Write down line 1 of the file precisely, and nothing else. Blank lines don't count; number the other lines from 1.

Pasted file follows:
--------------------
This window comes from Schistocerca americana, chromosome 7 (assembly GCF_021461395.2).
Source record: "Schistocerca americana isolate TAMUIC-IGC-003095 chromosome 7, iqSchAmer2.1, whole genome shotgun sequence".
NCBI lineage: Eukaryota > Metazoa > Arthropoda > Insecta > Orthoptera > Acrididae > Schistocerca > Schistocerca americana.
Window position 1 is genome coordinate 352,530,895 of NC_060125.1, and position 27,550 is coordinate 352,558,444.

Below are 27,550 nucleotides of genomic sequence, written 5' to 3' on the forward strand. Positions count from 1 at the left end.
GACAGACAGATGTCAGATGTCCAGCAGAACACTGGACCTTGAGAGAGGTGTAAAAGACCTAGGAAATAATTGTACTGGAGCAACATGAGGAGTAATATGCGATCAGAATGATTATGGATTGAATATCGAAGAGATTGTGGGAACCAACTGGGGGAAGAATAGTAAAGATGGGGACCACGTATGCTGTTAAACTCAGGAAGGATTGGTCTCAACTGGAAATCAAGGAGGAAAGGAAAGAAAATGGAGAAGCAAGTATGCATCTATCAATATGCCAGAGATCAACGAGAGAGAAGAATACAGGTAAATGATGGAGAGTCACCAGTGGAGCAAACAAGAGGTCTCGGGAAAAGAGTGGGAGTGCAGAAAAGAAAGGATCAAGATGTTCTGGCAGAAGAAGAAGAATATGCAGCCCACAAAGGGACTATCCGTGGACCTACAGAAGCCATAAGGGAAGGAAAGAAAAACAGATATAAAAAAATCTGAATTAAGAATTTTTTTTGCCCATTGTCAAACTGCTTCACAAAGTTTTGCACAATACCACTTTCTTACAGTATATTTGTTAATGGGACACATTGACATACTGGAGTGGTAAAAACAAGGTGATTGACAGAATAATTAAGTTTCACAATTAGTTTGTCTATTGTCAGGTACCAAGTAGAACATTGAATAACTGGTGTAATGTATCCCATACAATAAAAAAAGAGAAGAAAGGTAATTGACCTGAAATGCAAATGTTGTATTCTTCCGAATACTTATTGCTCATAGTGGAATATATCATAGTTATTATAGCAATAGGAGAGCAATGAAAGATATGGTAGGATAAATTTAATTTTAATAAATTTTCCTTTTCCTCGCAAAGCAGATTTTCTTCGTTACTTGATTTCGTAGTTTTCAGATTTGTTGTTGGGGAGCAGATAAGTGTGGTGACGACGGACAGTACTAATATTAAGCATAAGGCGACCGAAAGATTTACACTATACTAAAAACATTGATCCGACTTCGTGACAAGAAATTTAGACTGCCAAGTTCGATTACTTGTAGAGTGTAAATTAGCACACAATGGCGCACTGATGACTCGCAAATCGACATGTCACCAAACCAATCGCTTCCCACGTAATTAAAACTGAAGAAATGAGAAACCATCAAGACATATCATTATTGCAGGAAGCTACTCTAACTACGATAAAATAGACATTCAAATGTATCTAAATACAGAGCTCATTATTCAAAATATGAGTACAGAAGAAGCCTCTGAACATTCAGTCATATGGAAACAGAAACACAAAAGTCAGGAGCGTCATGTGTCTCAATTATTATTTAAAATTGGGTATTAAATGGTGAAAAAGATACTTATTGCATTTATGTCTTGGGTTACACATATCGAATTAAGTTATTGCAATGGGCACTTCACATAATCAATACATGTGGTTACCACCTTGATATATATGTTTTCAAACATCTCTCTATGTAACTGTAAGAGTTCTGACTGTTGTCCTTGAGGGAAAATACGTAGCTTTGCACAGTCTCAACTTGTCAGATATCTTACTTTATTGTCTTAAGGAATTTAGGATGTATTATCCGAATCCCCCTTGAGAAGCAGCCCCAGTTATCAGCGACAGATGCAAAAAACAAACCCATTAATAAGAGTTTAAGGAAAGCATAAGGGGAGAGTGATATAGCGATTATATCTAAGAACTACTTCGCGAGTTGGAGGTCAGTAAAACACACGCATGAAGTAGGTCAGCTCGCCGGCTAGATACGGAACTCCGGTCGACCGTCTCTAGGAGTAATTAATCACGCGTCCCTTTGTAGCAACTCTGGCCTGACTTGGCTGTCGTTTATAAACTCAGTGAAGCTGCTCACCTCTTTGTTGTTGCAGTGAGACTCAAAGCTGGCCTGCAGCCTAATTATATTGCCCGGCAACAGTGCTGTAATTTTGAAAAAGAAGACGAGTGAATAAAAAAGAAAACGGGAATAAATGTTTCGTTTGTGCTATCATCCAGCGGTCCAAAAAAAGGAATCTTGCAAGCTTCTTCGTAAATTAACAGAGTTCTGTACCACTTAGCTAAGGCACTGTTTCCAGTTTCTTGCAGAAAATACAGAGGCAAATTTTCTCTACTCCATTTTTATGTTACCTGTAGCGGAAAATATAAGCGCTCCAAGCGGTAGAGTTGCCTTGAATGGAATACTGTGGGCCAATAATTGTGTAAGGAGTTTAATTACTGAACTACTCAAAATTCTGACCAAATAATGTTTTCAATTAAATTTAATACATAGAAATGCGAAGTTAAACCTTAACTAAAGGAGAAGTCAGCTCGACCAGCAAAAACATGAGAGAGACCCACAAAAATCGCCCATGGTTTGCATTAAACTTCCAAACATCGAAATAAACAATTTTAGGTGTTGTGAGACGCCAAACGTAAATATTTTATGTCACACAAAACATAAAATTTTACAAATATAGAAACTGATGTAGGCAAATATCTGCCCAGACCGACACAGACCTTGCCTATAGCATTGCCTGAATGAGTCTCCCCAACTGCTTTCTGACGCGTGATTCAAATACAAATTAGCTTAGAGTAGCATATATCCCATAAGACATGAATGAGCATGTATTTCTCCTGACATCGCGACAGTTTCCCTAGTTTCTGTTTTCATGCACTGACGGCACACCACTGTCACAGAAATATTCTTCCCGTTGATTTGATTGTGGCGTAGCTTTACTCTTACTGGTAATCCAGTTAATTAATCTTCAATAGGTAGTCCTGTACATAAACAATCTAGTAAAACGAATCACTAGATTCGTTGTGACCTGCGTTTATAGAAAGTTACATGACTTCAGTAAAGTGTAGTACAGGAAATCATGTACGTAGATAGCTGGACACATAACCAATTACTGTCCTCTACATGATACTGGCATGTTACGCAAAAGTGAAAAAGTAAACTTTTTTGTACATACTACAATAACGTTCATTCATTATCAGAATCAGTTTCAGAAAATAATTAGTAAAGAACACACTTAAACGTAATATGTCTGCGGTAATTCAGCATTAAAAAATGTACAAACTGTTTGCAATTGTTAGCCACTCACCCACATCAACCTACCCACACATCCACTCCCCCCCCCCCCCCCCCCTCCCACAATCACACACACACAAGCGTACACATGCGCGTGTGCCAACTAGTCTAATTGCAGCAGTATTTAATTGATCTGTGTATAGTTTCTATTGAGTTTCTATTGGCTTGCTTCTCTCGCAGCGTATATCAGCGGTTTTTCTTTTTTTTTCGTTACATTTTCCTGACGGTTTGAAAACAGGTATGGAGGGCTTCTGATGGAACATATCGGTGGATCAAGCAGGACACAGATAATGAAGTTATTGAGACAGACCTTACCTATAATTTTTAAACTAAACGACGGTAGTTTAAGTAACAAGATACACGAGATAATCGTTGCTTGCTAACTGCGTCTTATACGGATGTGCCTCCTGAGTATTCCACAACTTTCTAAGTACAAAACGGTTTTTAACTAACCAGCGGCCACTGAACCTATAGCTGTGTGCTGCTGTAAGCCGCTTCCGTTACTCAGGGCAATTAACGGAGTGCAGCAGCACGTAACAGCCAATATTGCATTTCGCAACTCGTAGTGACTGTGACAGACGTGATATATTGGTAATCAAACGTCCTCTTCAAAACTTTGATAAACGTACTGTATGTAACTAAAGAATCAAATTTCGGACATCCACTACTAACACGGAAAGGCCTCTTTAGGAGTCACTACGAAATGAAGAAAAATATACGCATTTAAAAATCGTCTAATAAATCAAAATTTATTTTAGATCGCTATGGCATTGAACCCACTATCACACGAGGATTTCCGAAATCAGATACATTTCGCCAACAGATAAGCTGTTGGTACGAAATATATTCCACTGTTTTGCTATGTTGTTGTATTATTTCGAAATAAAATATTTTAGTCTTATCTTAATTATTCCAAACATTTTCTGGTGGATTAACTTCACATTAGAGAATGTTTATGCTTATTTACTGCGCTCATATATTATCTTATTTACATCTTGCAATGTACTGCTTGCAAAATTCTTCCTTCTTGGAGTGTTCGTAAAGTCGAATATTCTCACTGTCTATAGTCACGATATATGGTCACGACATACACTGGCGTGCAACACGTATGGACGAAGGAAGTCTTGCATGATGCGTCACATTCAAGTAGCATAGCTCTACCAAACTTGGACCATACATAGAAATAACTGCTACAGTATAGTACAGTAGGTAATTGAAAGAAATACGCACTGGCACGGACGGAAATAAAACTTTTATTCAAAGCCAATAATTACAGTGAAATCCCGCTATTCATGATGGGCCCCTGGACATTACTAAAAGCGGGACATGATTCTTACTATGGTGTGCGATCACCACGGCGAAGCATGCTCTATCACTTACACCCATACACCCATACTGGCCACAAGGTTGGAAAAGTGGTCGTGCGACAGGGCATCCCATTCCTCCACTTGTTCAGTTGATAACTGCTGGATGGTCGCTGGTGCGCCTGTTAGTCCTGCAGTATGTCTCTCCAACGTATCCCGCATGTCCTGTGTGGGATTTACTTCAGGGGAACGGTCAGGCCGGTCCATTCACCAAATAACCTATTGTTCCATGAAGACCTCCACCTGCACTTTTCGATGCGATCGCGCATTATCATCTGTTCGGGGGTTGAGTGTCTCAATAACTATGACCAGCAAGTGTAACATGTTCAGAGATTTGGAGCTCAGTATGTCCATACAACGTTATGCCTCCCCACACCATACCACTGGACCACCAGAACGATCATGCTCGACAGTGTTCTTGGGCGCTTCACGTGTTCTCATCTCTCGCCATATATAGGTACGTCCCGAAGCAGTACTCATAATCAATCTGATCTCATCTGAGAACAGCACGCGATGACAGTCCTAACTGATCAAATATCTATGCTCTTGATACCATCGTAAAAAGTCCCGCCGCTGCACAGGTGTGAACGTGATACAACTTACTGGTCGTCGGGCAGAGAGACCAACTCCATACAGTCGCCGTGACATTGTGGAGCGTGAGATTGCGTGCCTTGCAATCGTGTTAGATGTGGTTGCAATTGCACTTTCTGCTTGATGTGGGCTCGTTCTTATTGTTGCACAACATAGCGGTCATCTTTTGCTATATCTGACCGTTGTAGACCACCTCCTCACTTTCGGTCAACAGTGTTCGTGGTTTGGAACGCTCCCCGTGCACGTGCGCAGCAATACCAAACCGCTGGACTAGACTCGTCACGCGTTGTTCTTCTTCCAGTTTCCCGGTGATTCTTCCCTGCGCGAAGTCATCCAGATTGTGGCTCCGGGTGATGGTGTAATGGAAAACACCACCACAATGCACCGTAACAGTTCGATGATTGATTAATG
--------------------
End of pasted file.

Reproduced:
This window comes from Schistocerca americana, chromosome 7 (assembly GCF_021461395.2).